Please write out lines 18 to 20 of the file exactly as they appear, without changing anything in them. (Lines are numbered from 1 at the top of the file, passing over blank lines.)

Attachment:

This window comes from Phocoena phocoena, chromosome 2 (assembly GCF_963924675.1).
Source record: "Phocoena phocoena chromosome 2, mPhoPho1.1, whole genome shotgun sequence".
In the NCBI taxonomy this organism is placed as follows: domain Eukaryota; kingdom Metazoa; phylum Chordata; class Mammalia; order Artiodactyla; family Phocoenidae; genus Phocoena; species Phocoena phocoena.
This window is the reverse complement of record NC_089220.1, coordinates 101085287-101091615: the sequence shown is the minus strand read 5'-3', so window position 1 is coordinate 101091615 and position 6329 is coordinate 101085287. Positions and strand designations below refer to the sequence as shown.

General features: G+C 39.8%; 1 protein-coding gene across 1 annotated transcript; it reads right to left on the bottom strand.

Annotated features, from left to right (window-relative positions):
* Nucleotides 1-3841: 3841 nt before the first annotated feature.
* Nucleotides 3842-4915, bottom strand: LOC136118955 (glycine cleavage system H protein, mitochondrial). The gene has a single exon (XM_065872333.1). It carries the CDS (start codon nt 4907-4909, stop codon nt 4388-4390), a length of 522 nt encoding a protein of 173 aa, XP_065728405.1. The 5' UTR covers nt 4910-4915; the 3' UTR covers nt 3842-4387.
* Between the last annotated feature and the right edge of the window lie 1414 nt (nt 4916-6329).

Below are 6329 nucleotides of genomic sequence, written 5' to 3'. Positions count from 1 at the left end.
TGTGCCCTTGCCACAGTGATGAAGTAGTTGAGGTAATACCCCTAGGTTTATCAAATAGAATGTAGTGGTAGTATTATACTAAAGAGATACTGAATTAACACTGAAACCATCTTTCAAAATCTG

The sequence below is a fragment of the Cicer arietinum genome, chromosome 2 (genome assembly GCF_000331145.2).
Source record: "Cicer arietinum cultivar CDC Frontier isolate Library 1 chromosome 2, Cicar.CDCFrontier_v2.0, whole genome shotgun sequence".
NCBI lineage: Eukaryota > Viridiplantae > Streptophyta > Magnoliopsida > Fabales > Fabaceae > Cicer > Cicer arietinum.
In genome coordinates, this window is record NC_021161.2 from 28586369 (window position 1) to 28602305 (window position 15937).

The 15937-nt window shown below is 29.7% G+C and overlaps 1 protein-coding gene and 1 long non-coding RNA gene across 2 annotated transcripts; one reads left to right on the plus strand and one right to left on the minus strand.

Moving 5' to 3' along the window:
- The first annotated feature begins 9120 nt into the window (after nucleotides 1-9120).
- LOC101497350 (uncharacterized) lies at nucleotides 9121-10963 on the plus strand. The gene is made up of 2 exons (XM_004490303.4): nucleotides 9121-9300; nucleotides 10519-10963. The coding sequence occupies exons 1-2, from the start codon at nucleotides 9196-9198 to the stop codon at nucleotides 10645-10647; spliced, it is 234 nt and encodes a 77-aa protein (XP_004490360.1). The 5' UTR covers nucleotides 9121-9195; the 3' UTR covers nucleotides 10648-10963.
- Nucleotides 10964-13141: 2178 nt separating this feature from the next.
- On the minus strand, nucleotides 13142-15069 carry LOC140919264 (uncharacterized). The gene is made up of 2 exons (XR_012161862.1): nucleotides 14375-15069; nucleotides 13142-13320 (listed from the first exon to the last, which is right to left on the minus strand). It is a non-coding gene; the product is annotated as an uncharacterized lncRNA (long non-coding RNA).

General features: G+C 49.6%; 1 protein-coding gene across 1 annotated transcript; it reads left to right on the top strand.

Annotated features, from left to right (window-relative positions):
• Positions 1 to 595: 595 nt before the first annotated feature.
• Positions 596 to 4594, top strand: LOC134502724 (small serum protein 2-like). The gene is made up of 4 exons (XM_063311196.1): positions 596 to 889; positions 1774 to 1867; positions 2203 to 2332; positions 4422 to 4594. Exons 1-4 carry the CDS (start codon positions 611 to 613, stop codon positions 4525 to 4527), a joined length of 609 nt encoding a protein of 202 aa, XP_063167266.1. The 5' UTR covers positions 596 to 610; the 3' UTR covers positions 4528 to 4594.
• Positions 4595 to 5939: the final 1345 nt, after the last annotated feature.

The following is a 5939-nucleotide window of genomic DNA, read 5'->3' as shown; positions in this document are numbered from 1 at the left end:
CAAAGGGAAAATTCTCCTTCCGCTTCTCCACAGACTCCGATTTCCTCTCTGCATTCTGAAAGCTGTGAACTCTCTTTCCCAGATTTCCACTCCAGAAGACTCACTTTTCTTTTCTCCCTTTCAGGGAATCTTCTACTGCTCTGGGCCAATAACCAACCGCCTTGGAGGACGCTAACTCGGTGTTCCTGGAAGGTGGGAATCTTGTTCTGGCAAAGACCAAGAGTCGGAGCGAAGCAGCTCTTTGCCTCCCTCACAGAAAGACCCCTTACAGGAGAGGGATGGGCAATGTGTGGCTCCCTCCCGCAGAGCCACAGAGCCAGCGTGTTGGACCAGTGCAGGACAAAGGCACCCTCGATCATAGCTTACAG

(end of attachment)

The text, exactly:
- The first annotated feature begins 9120 nt into the window (after nucleotides 1-9120).
- LOC101497350 (uncharacterized) lies at nucleotides 9121-10963 on the plus strand. The gene is made up of 2 exons (XM_004490303.4): nucleotides 9121-9300; nucleotides 10519-10963. The coding sequence occupies exons 1-2, from the start codon at nucleotides 9196-9198 to the stop codon at nucleotides 10645-10647; spliced, it is 234 nt and encodes a 77-aa protein (XP_004490360.1). The 5' UTR covers nucleotides 9121-9195; the 3' UTR covers nucleotides 10648-10963.
- Nucleotides 10964-13141: 2178 nt separating this feature from the next.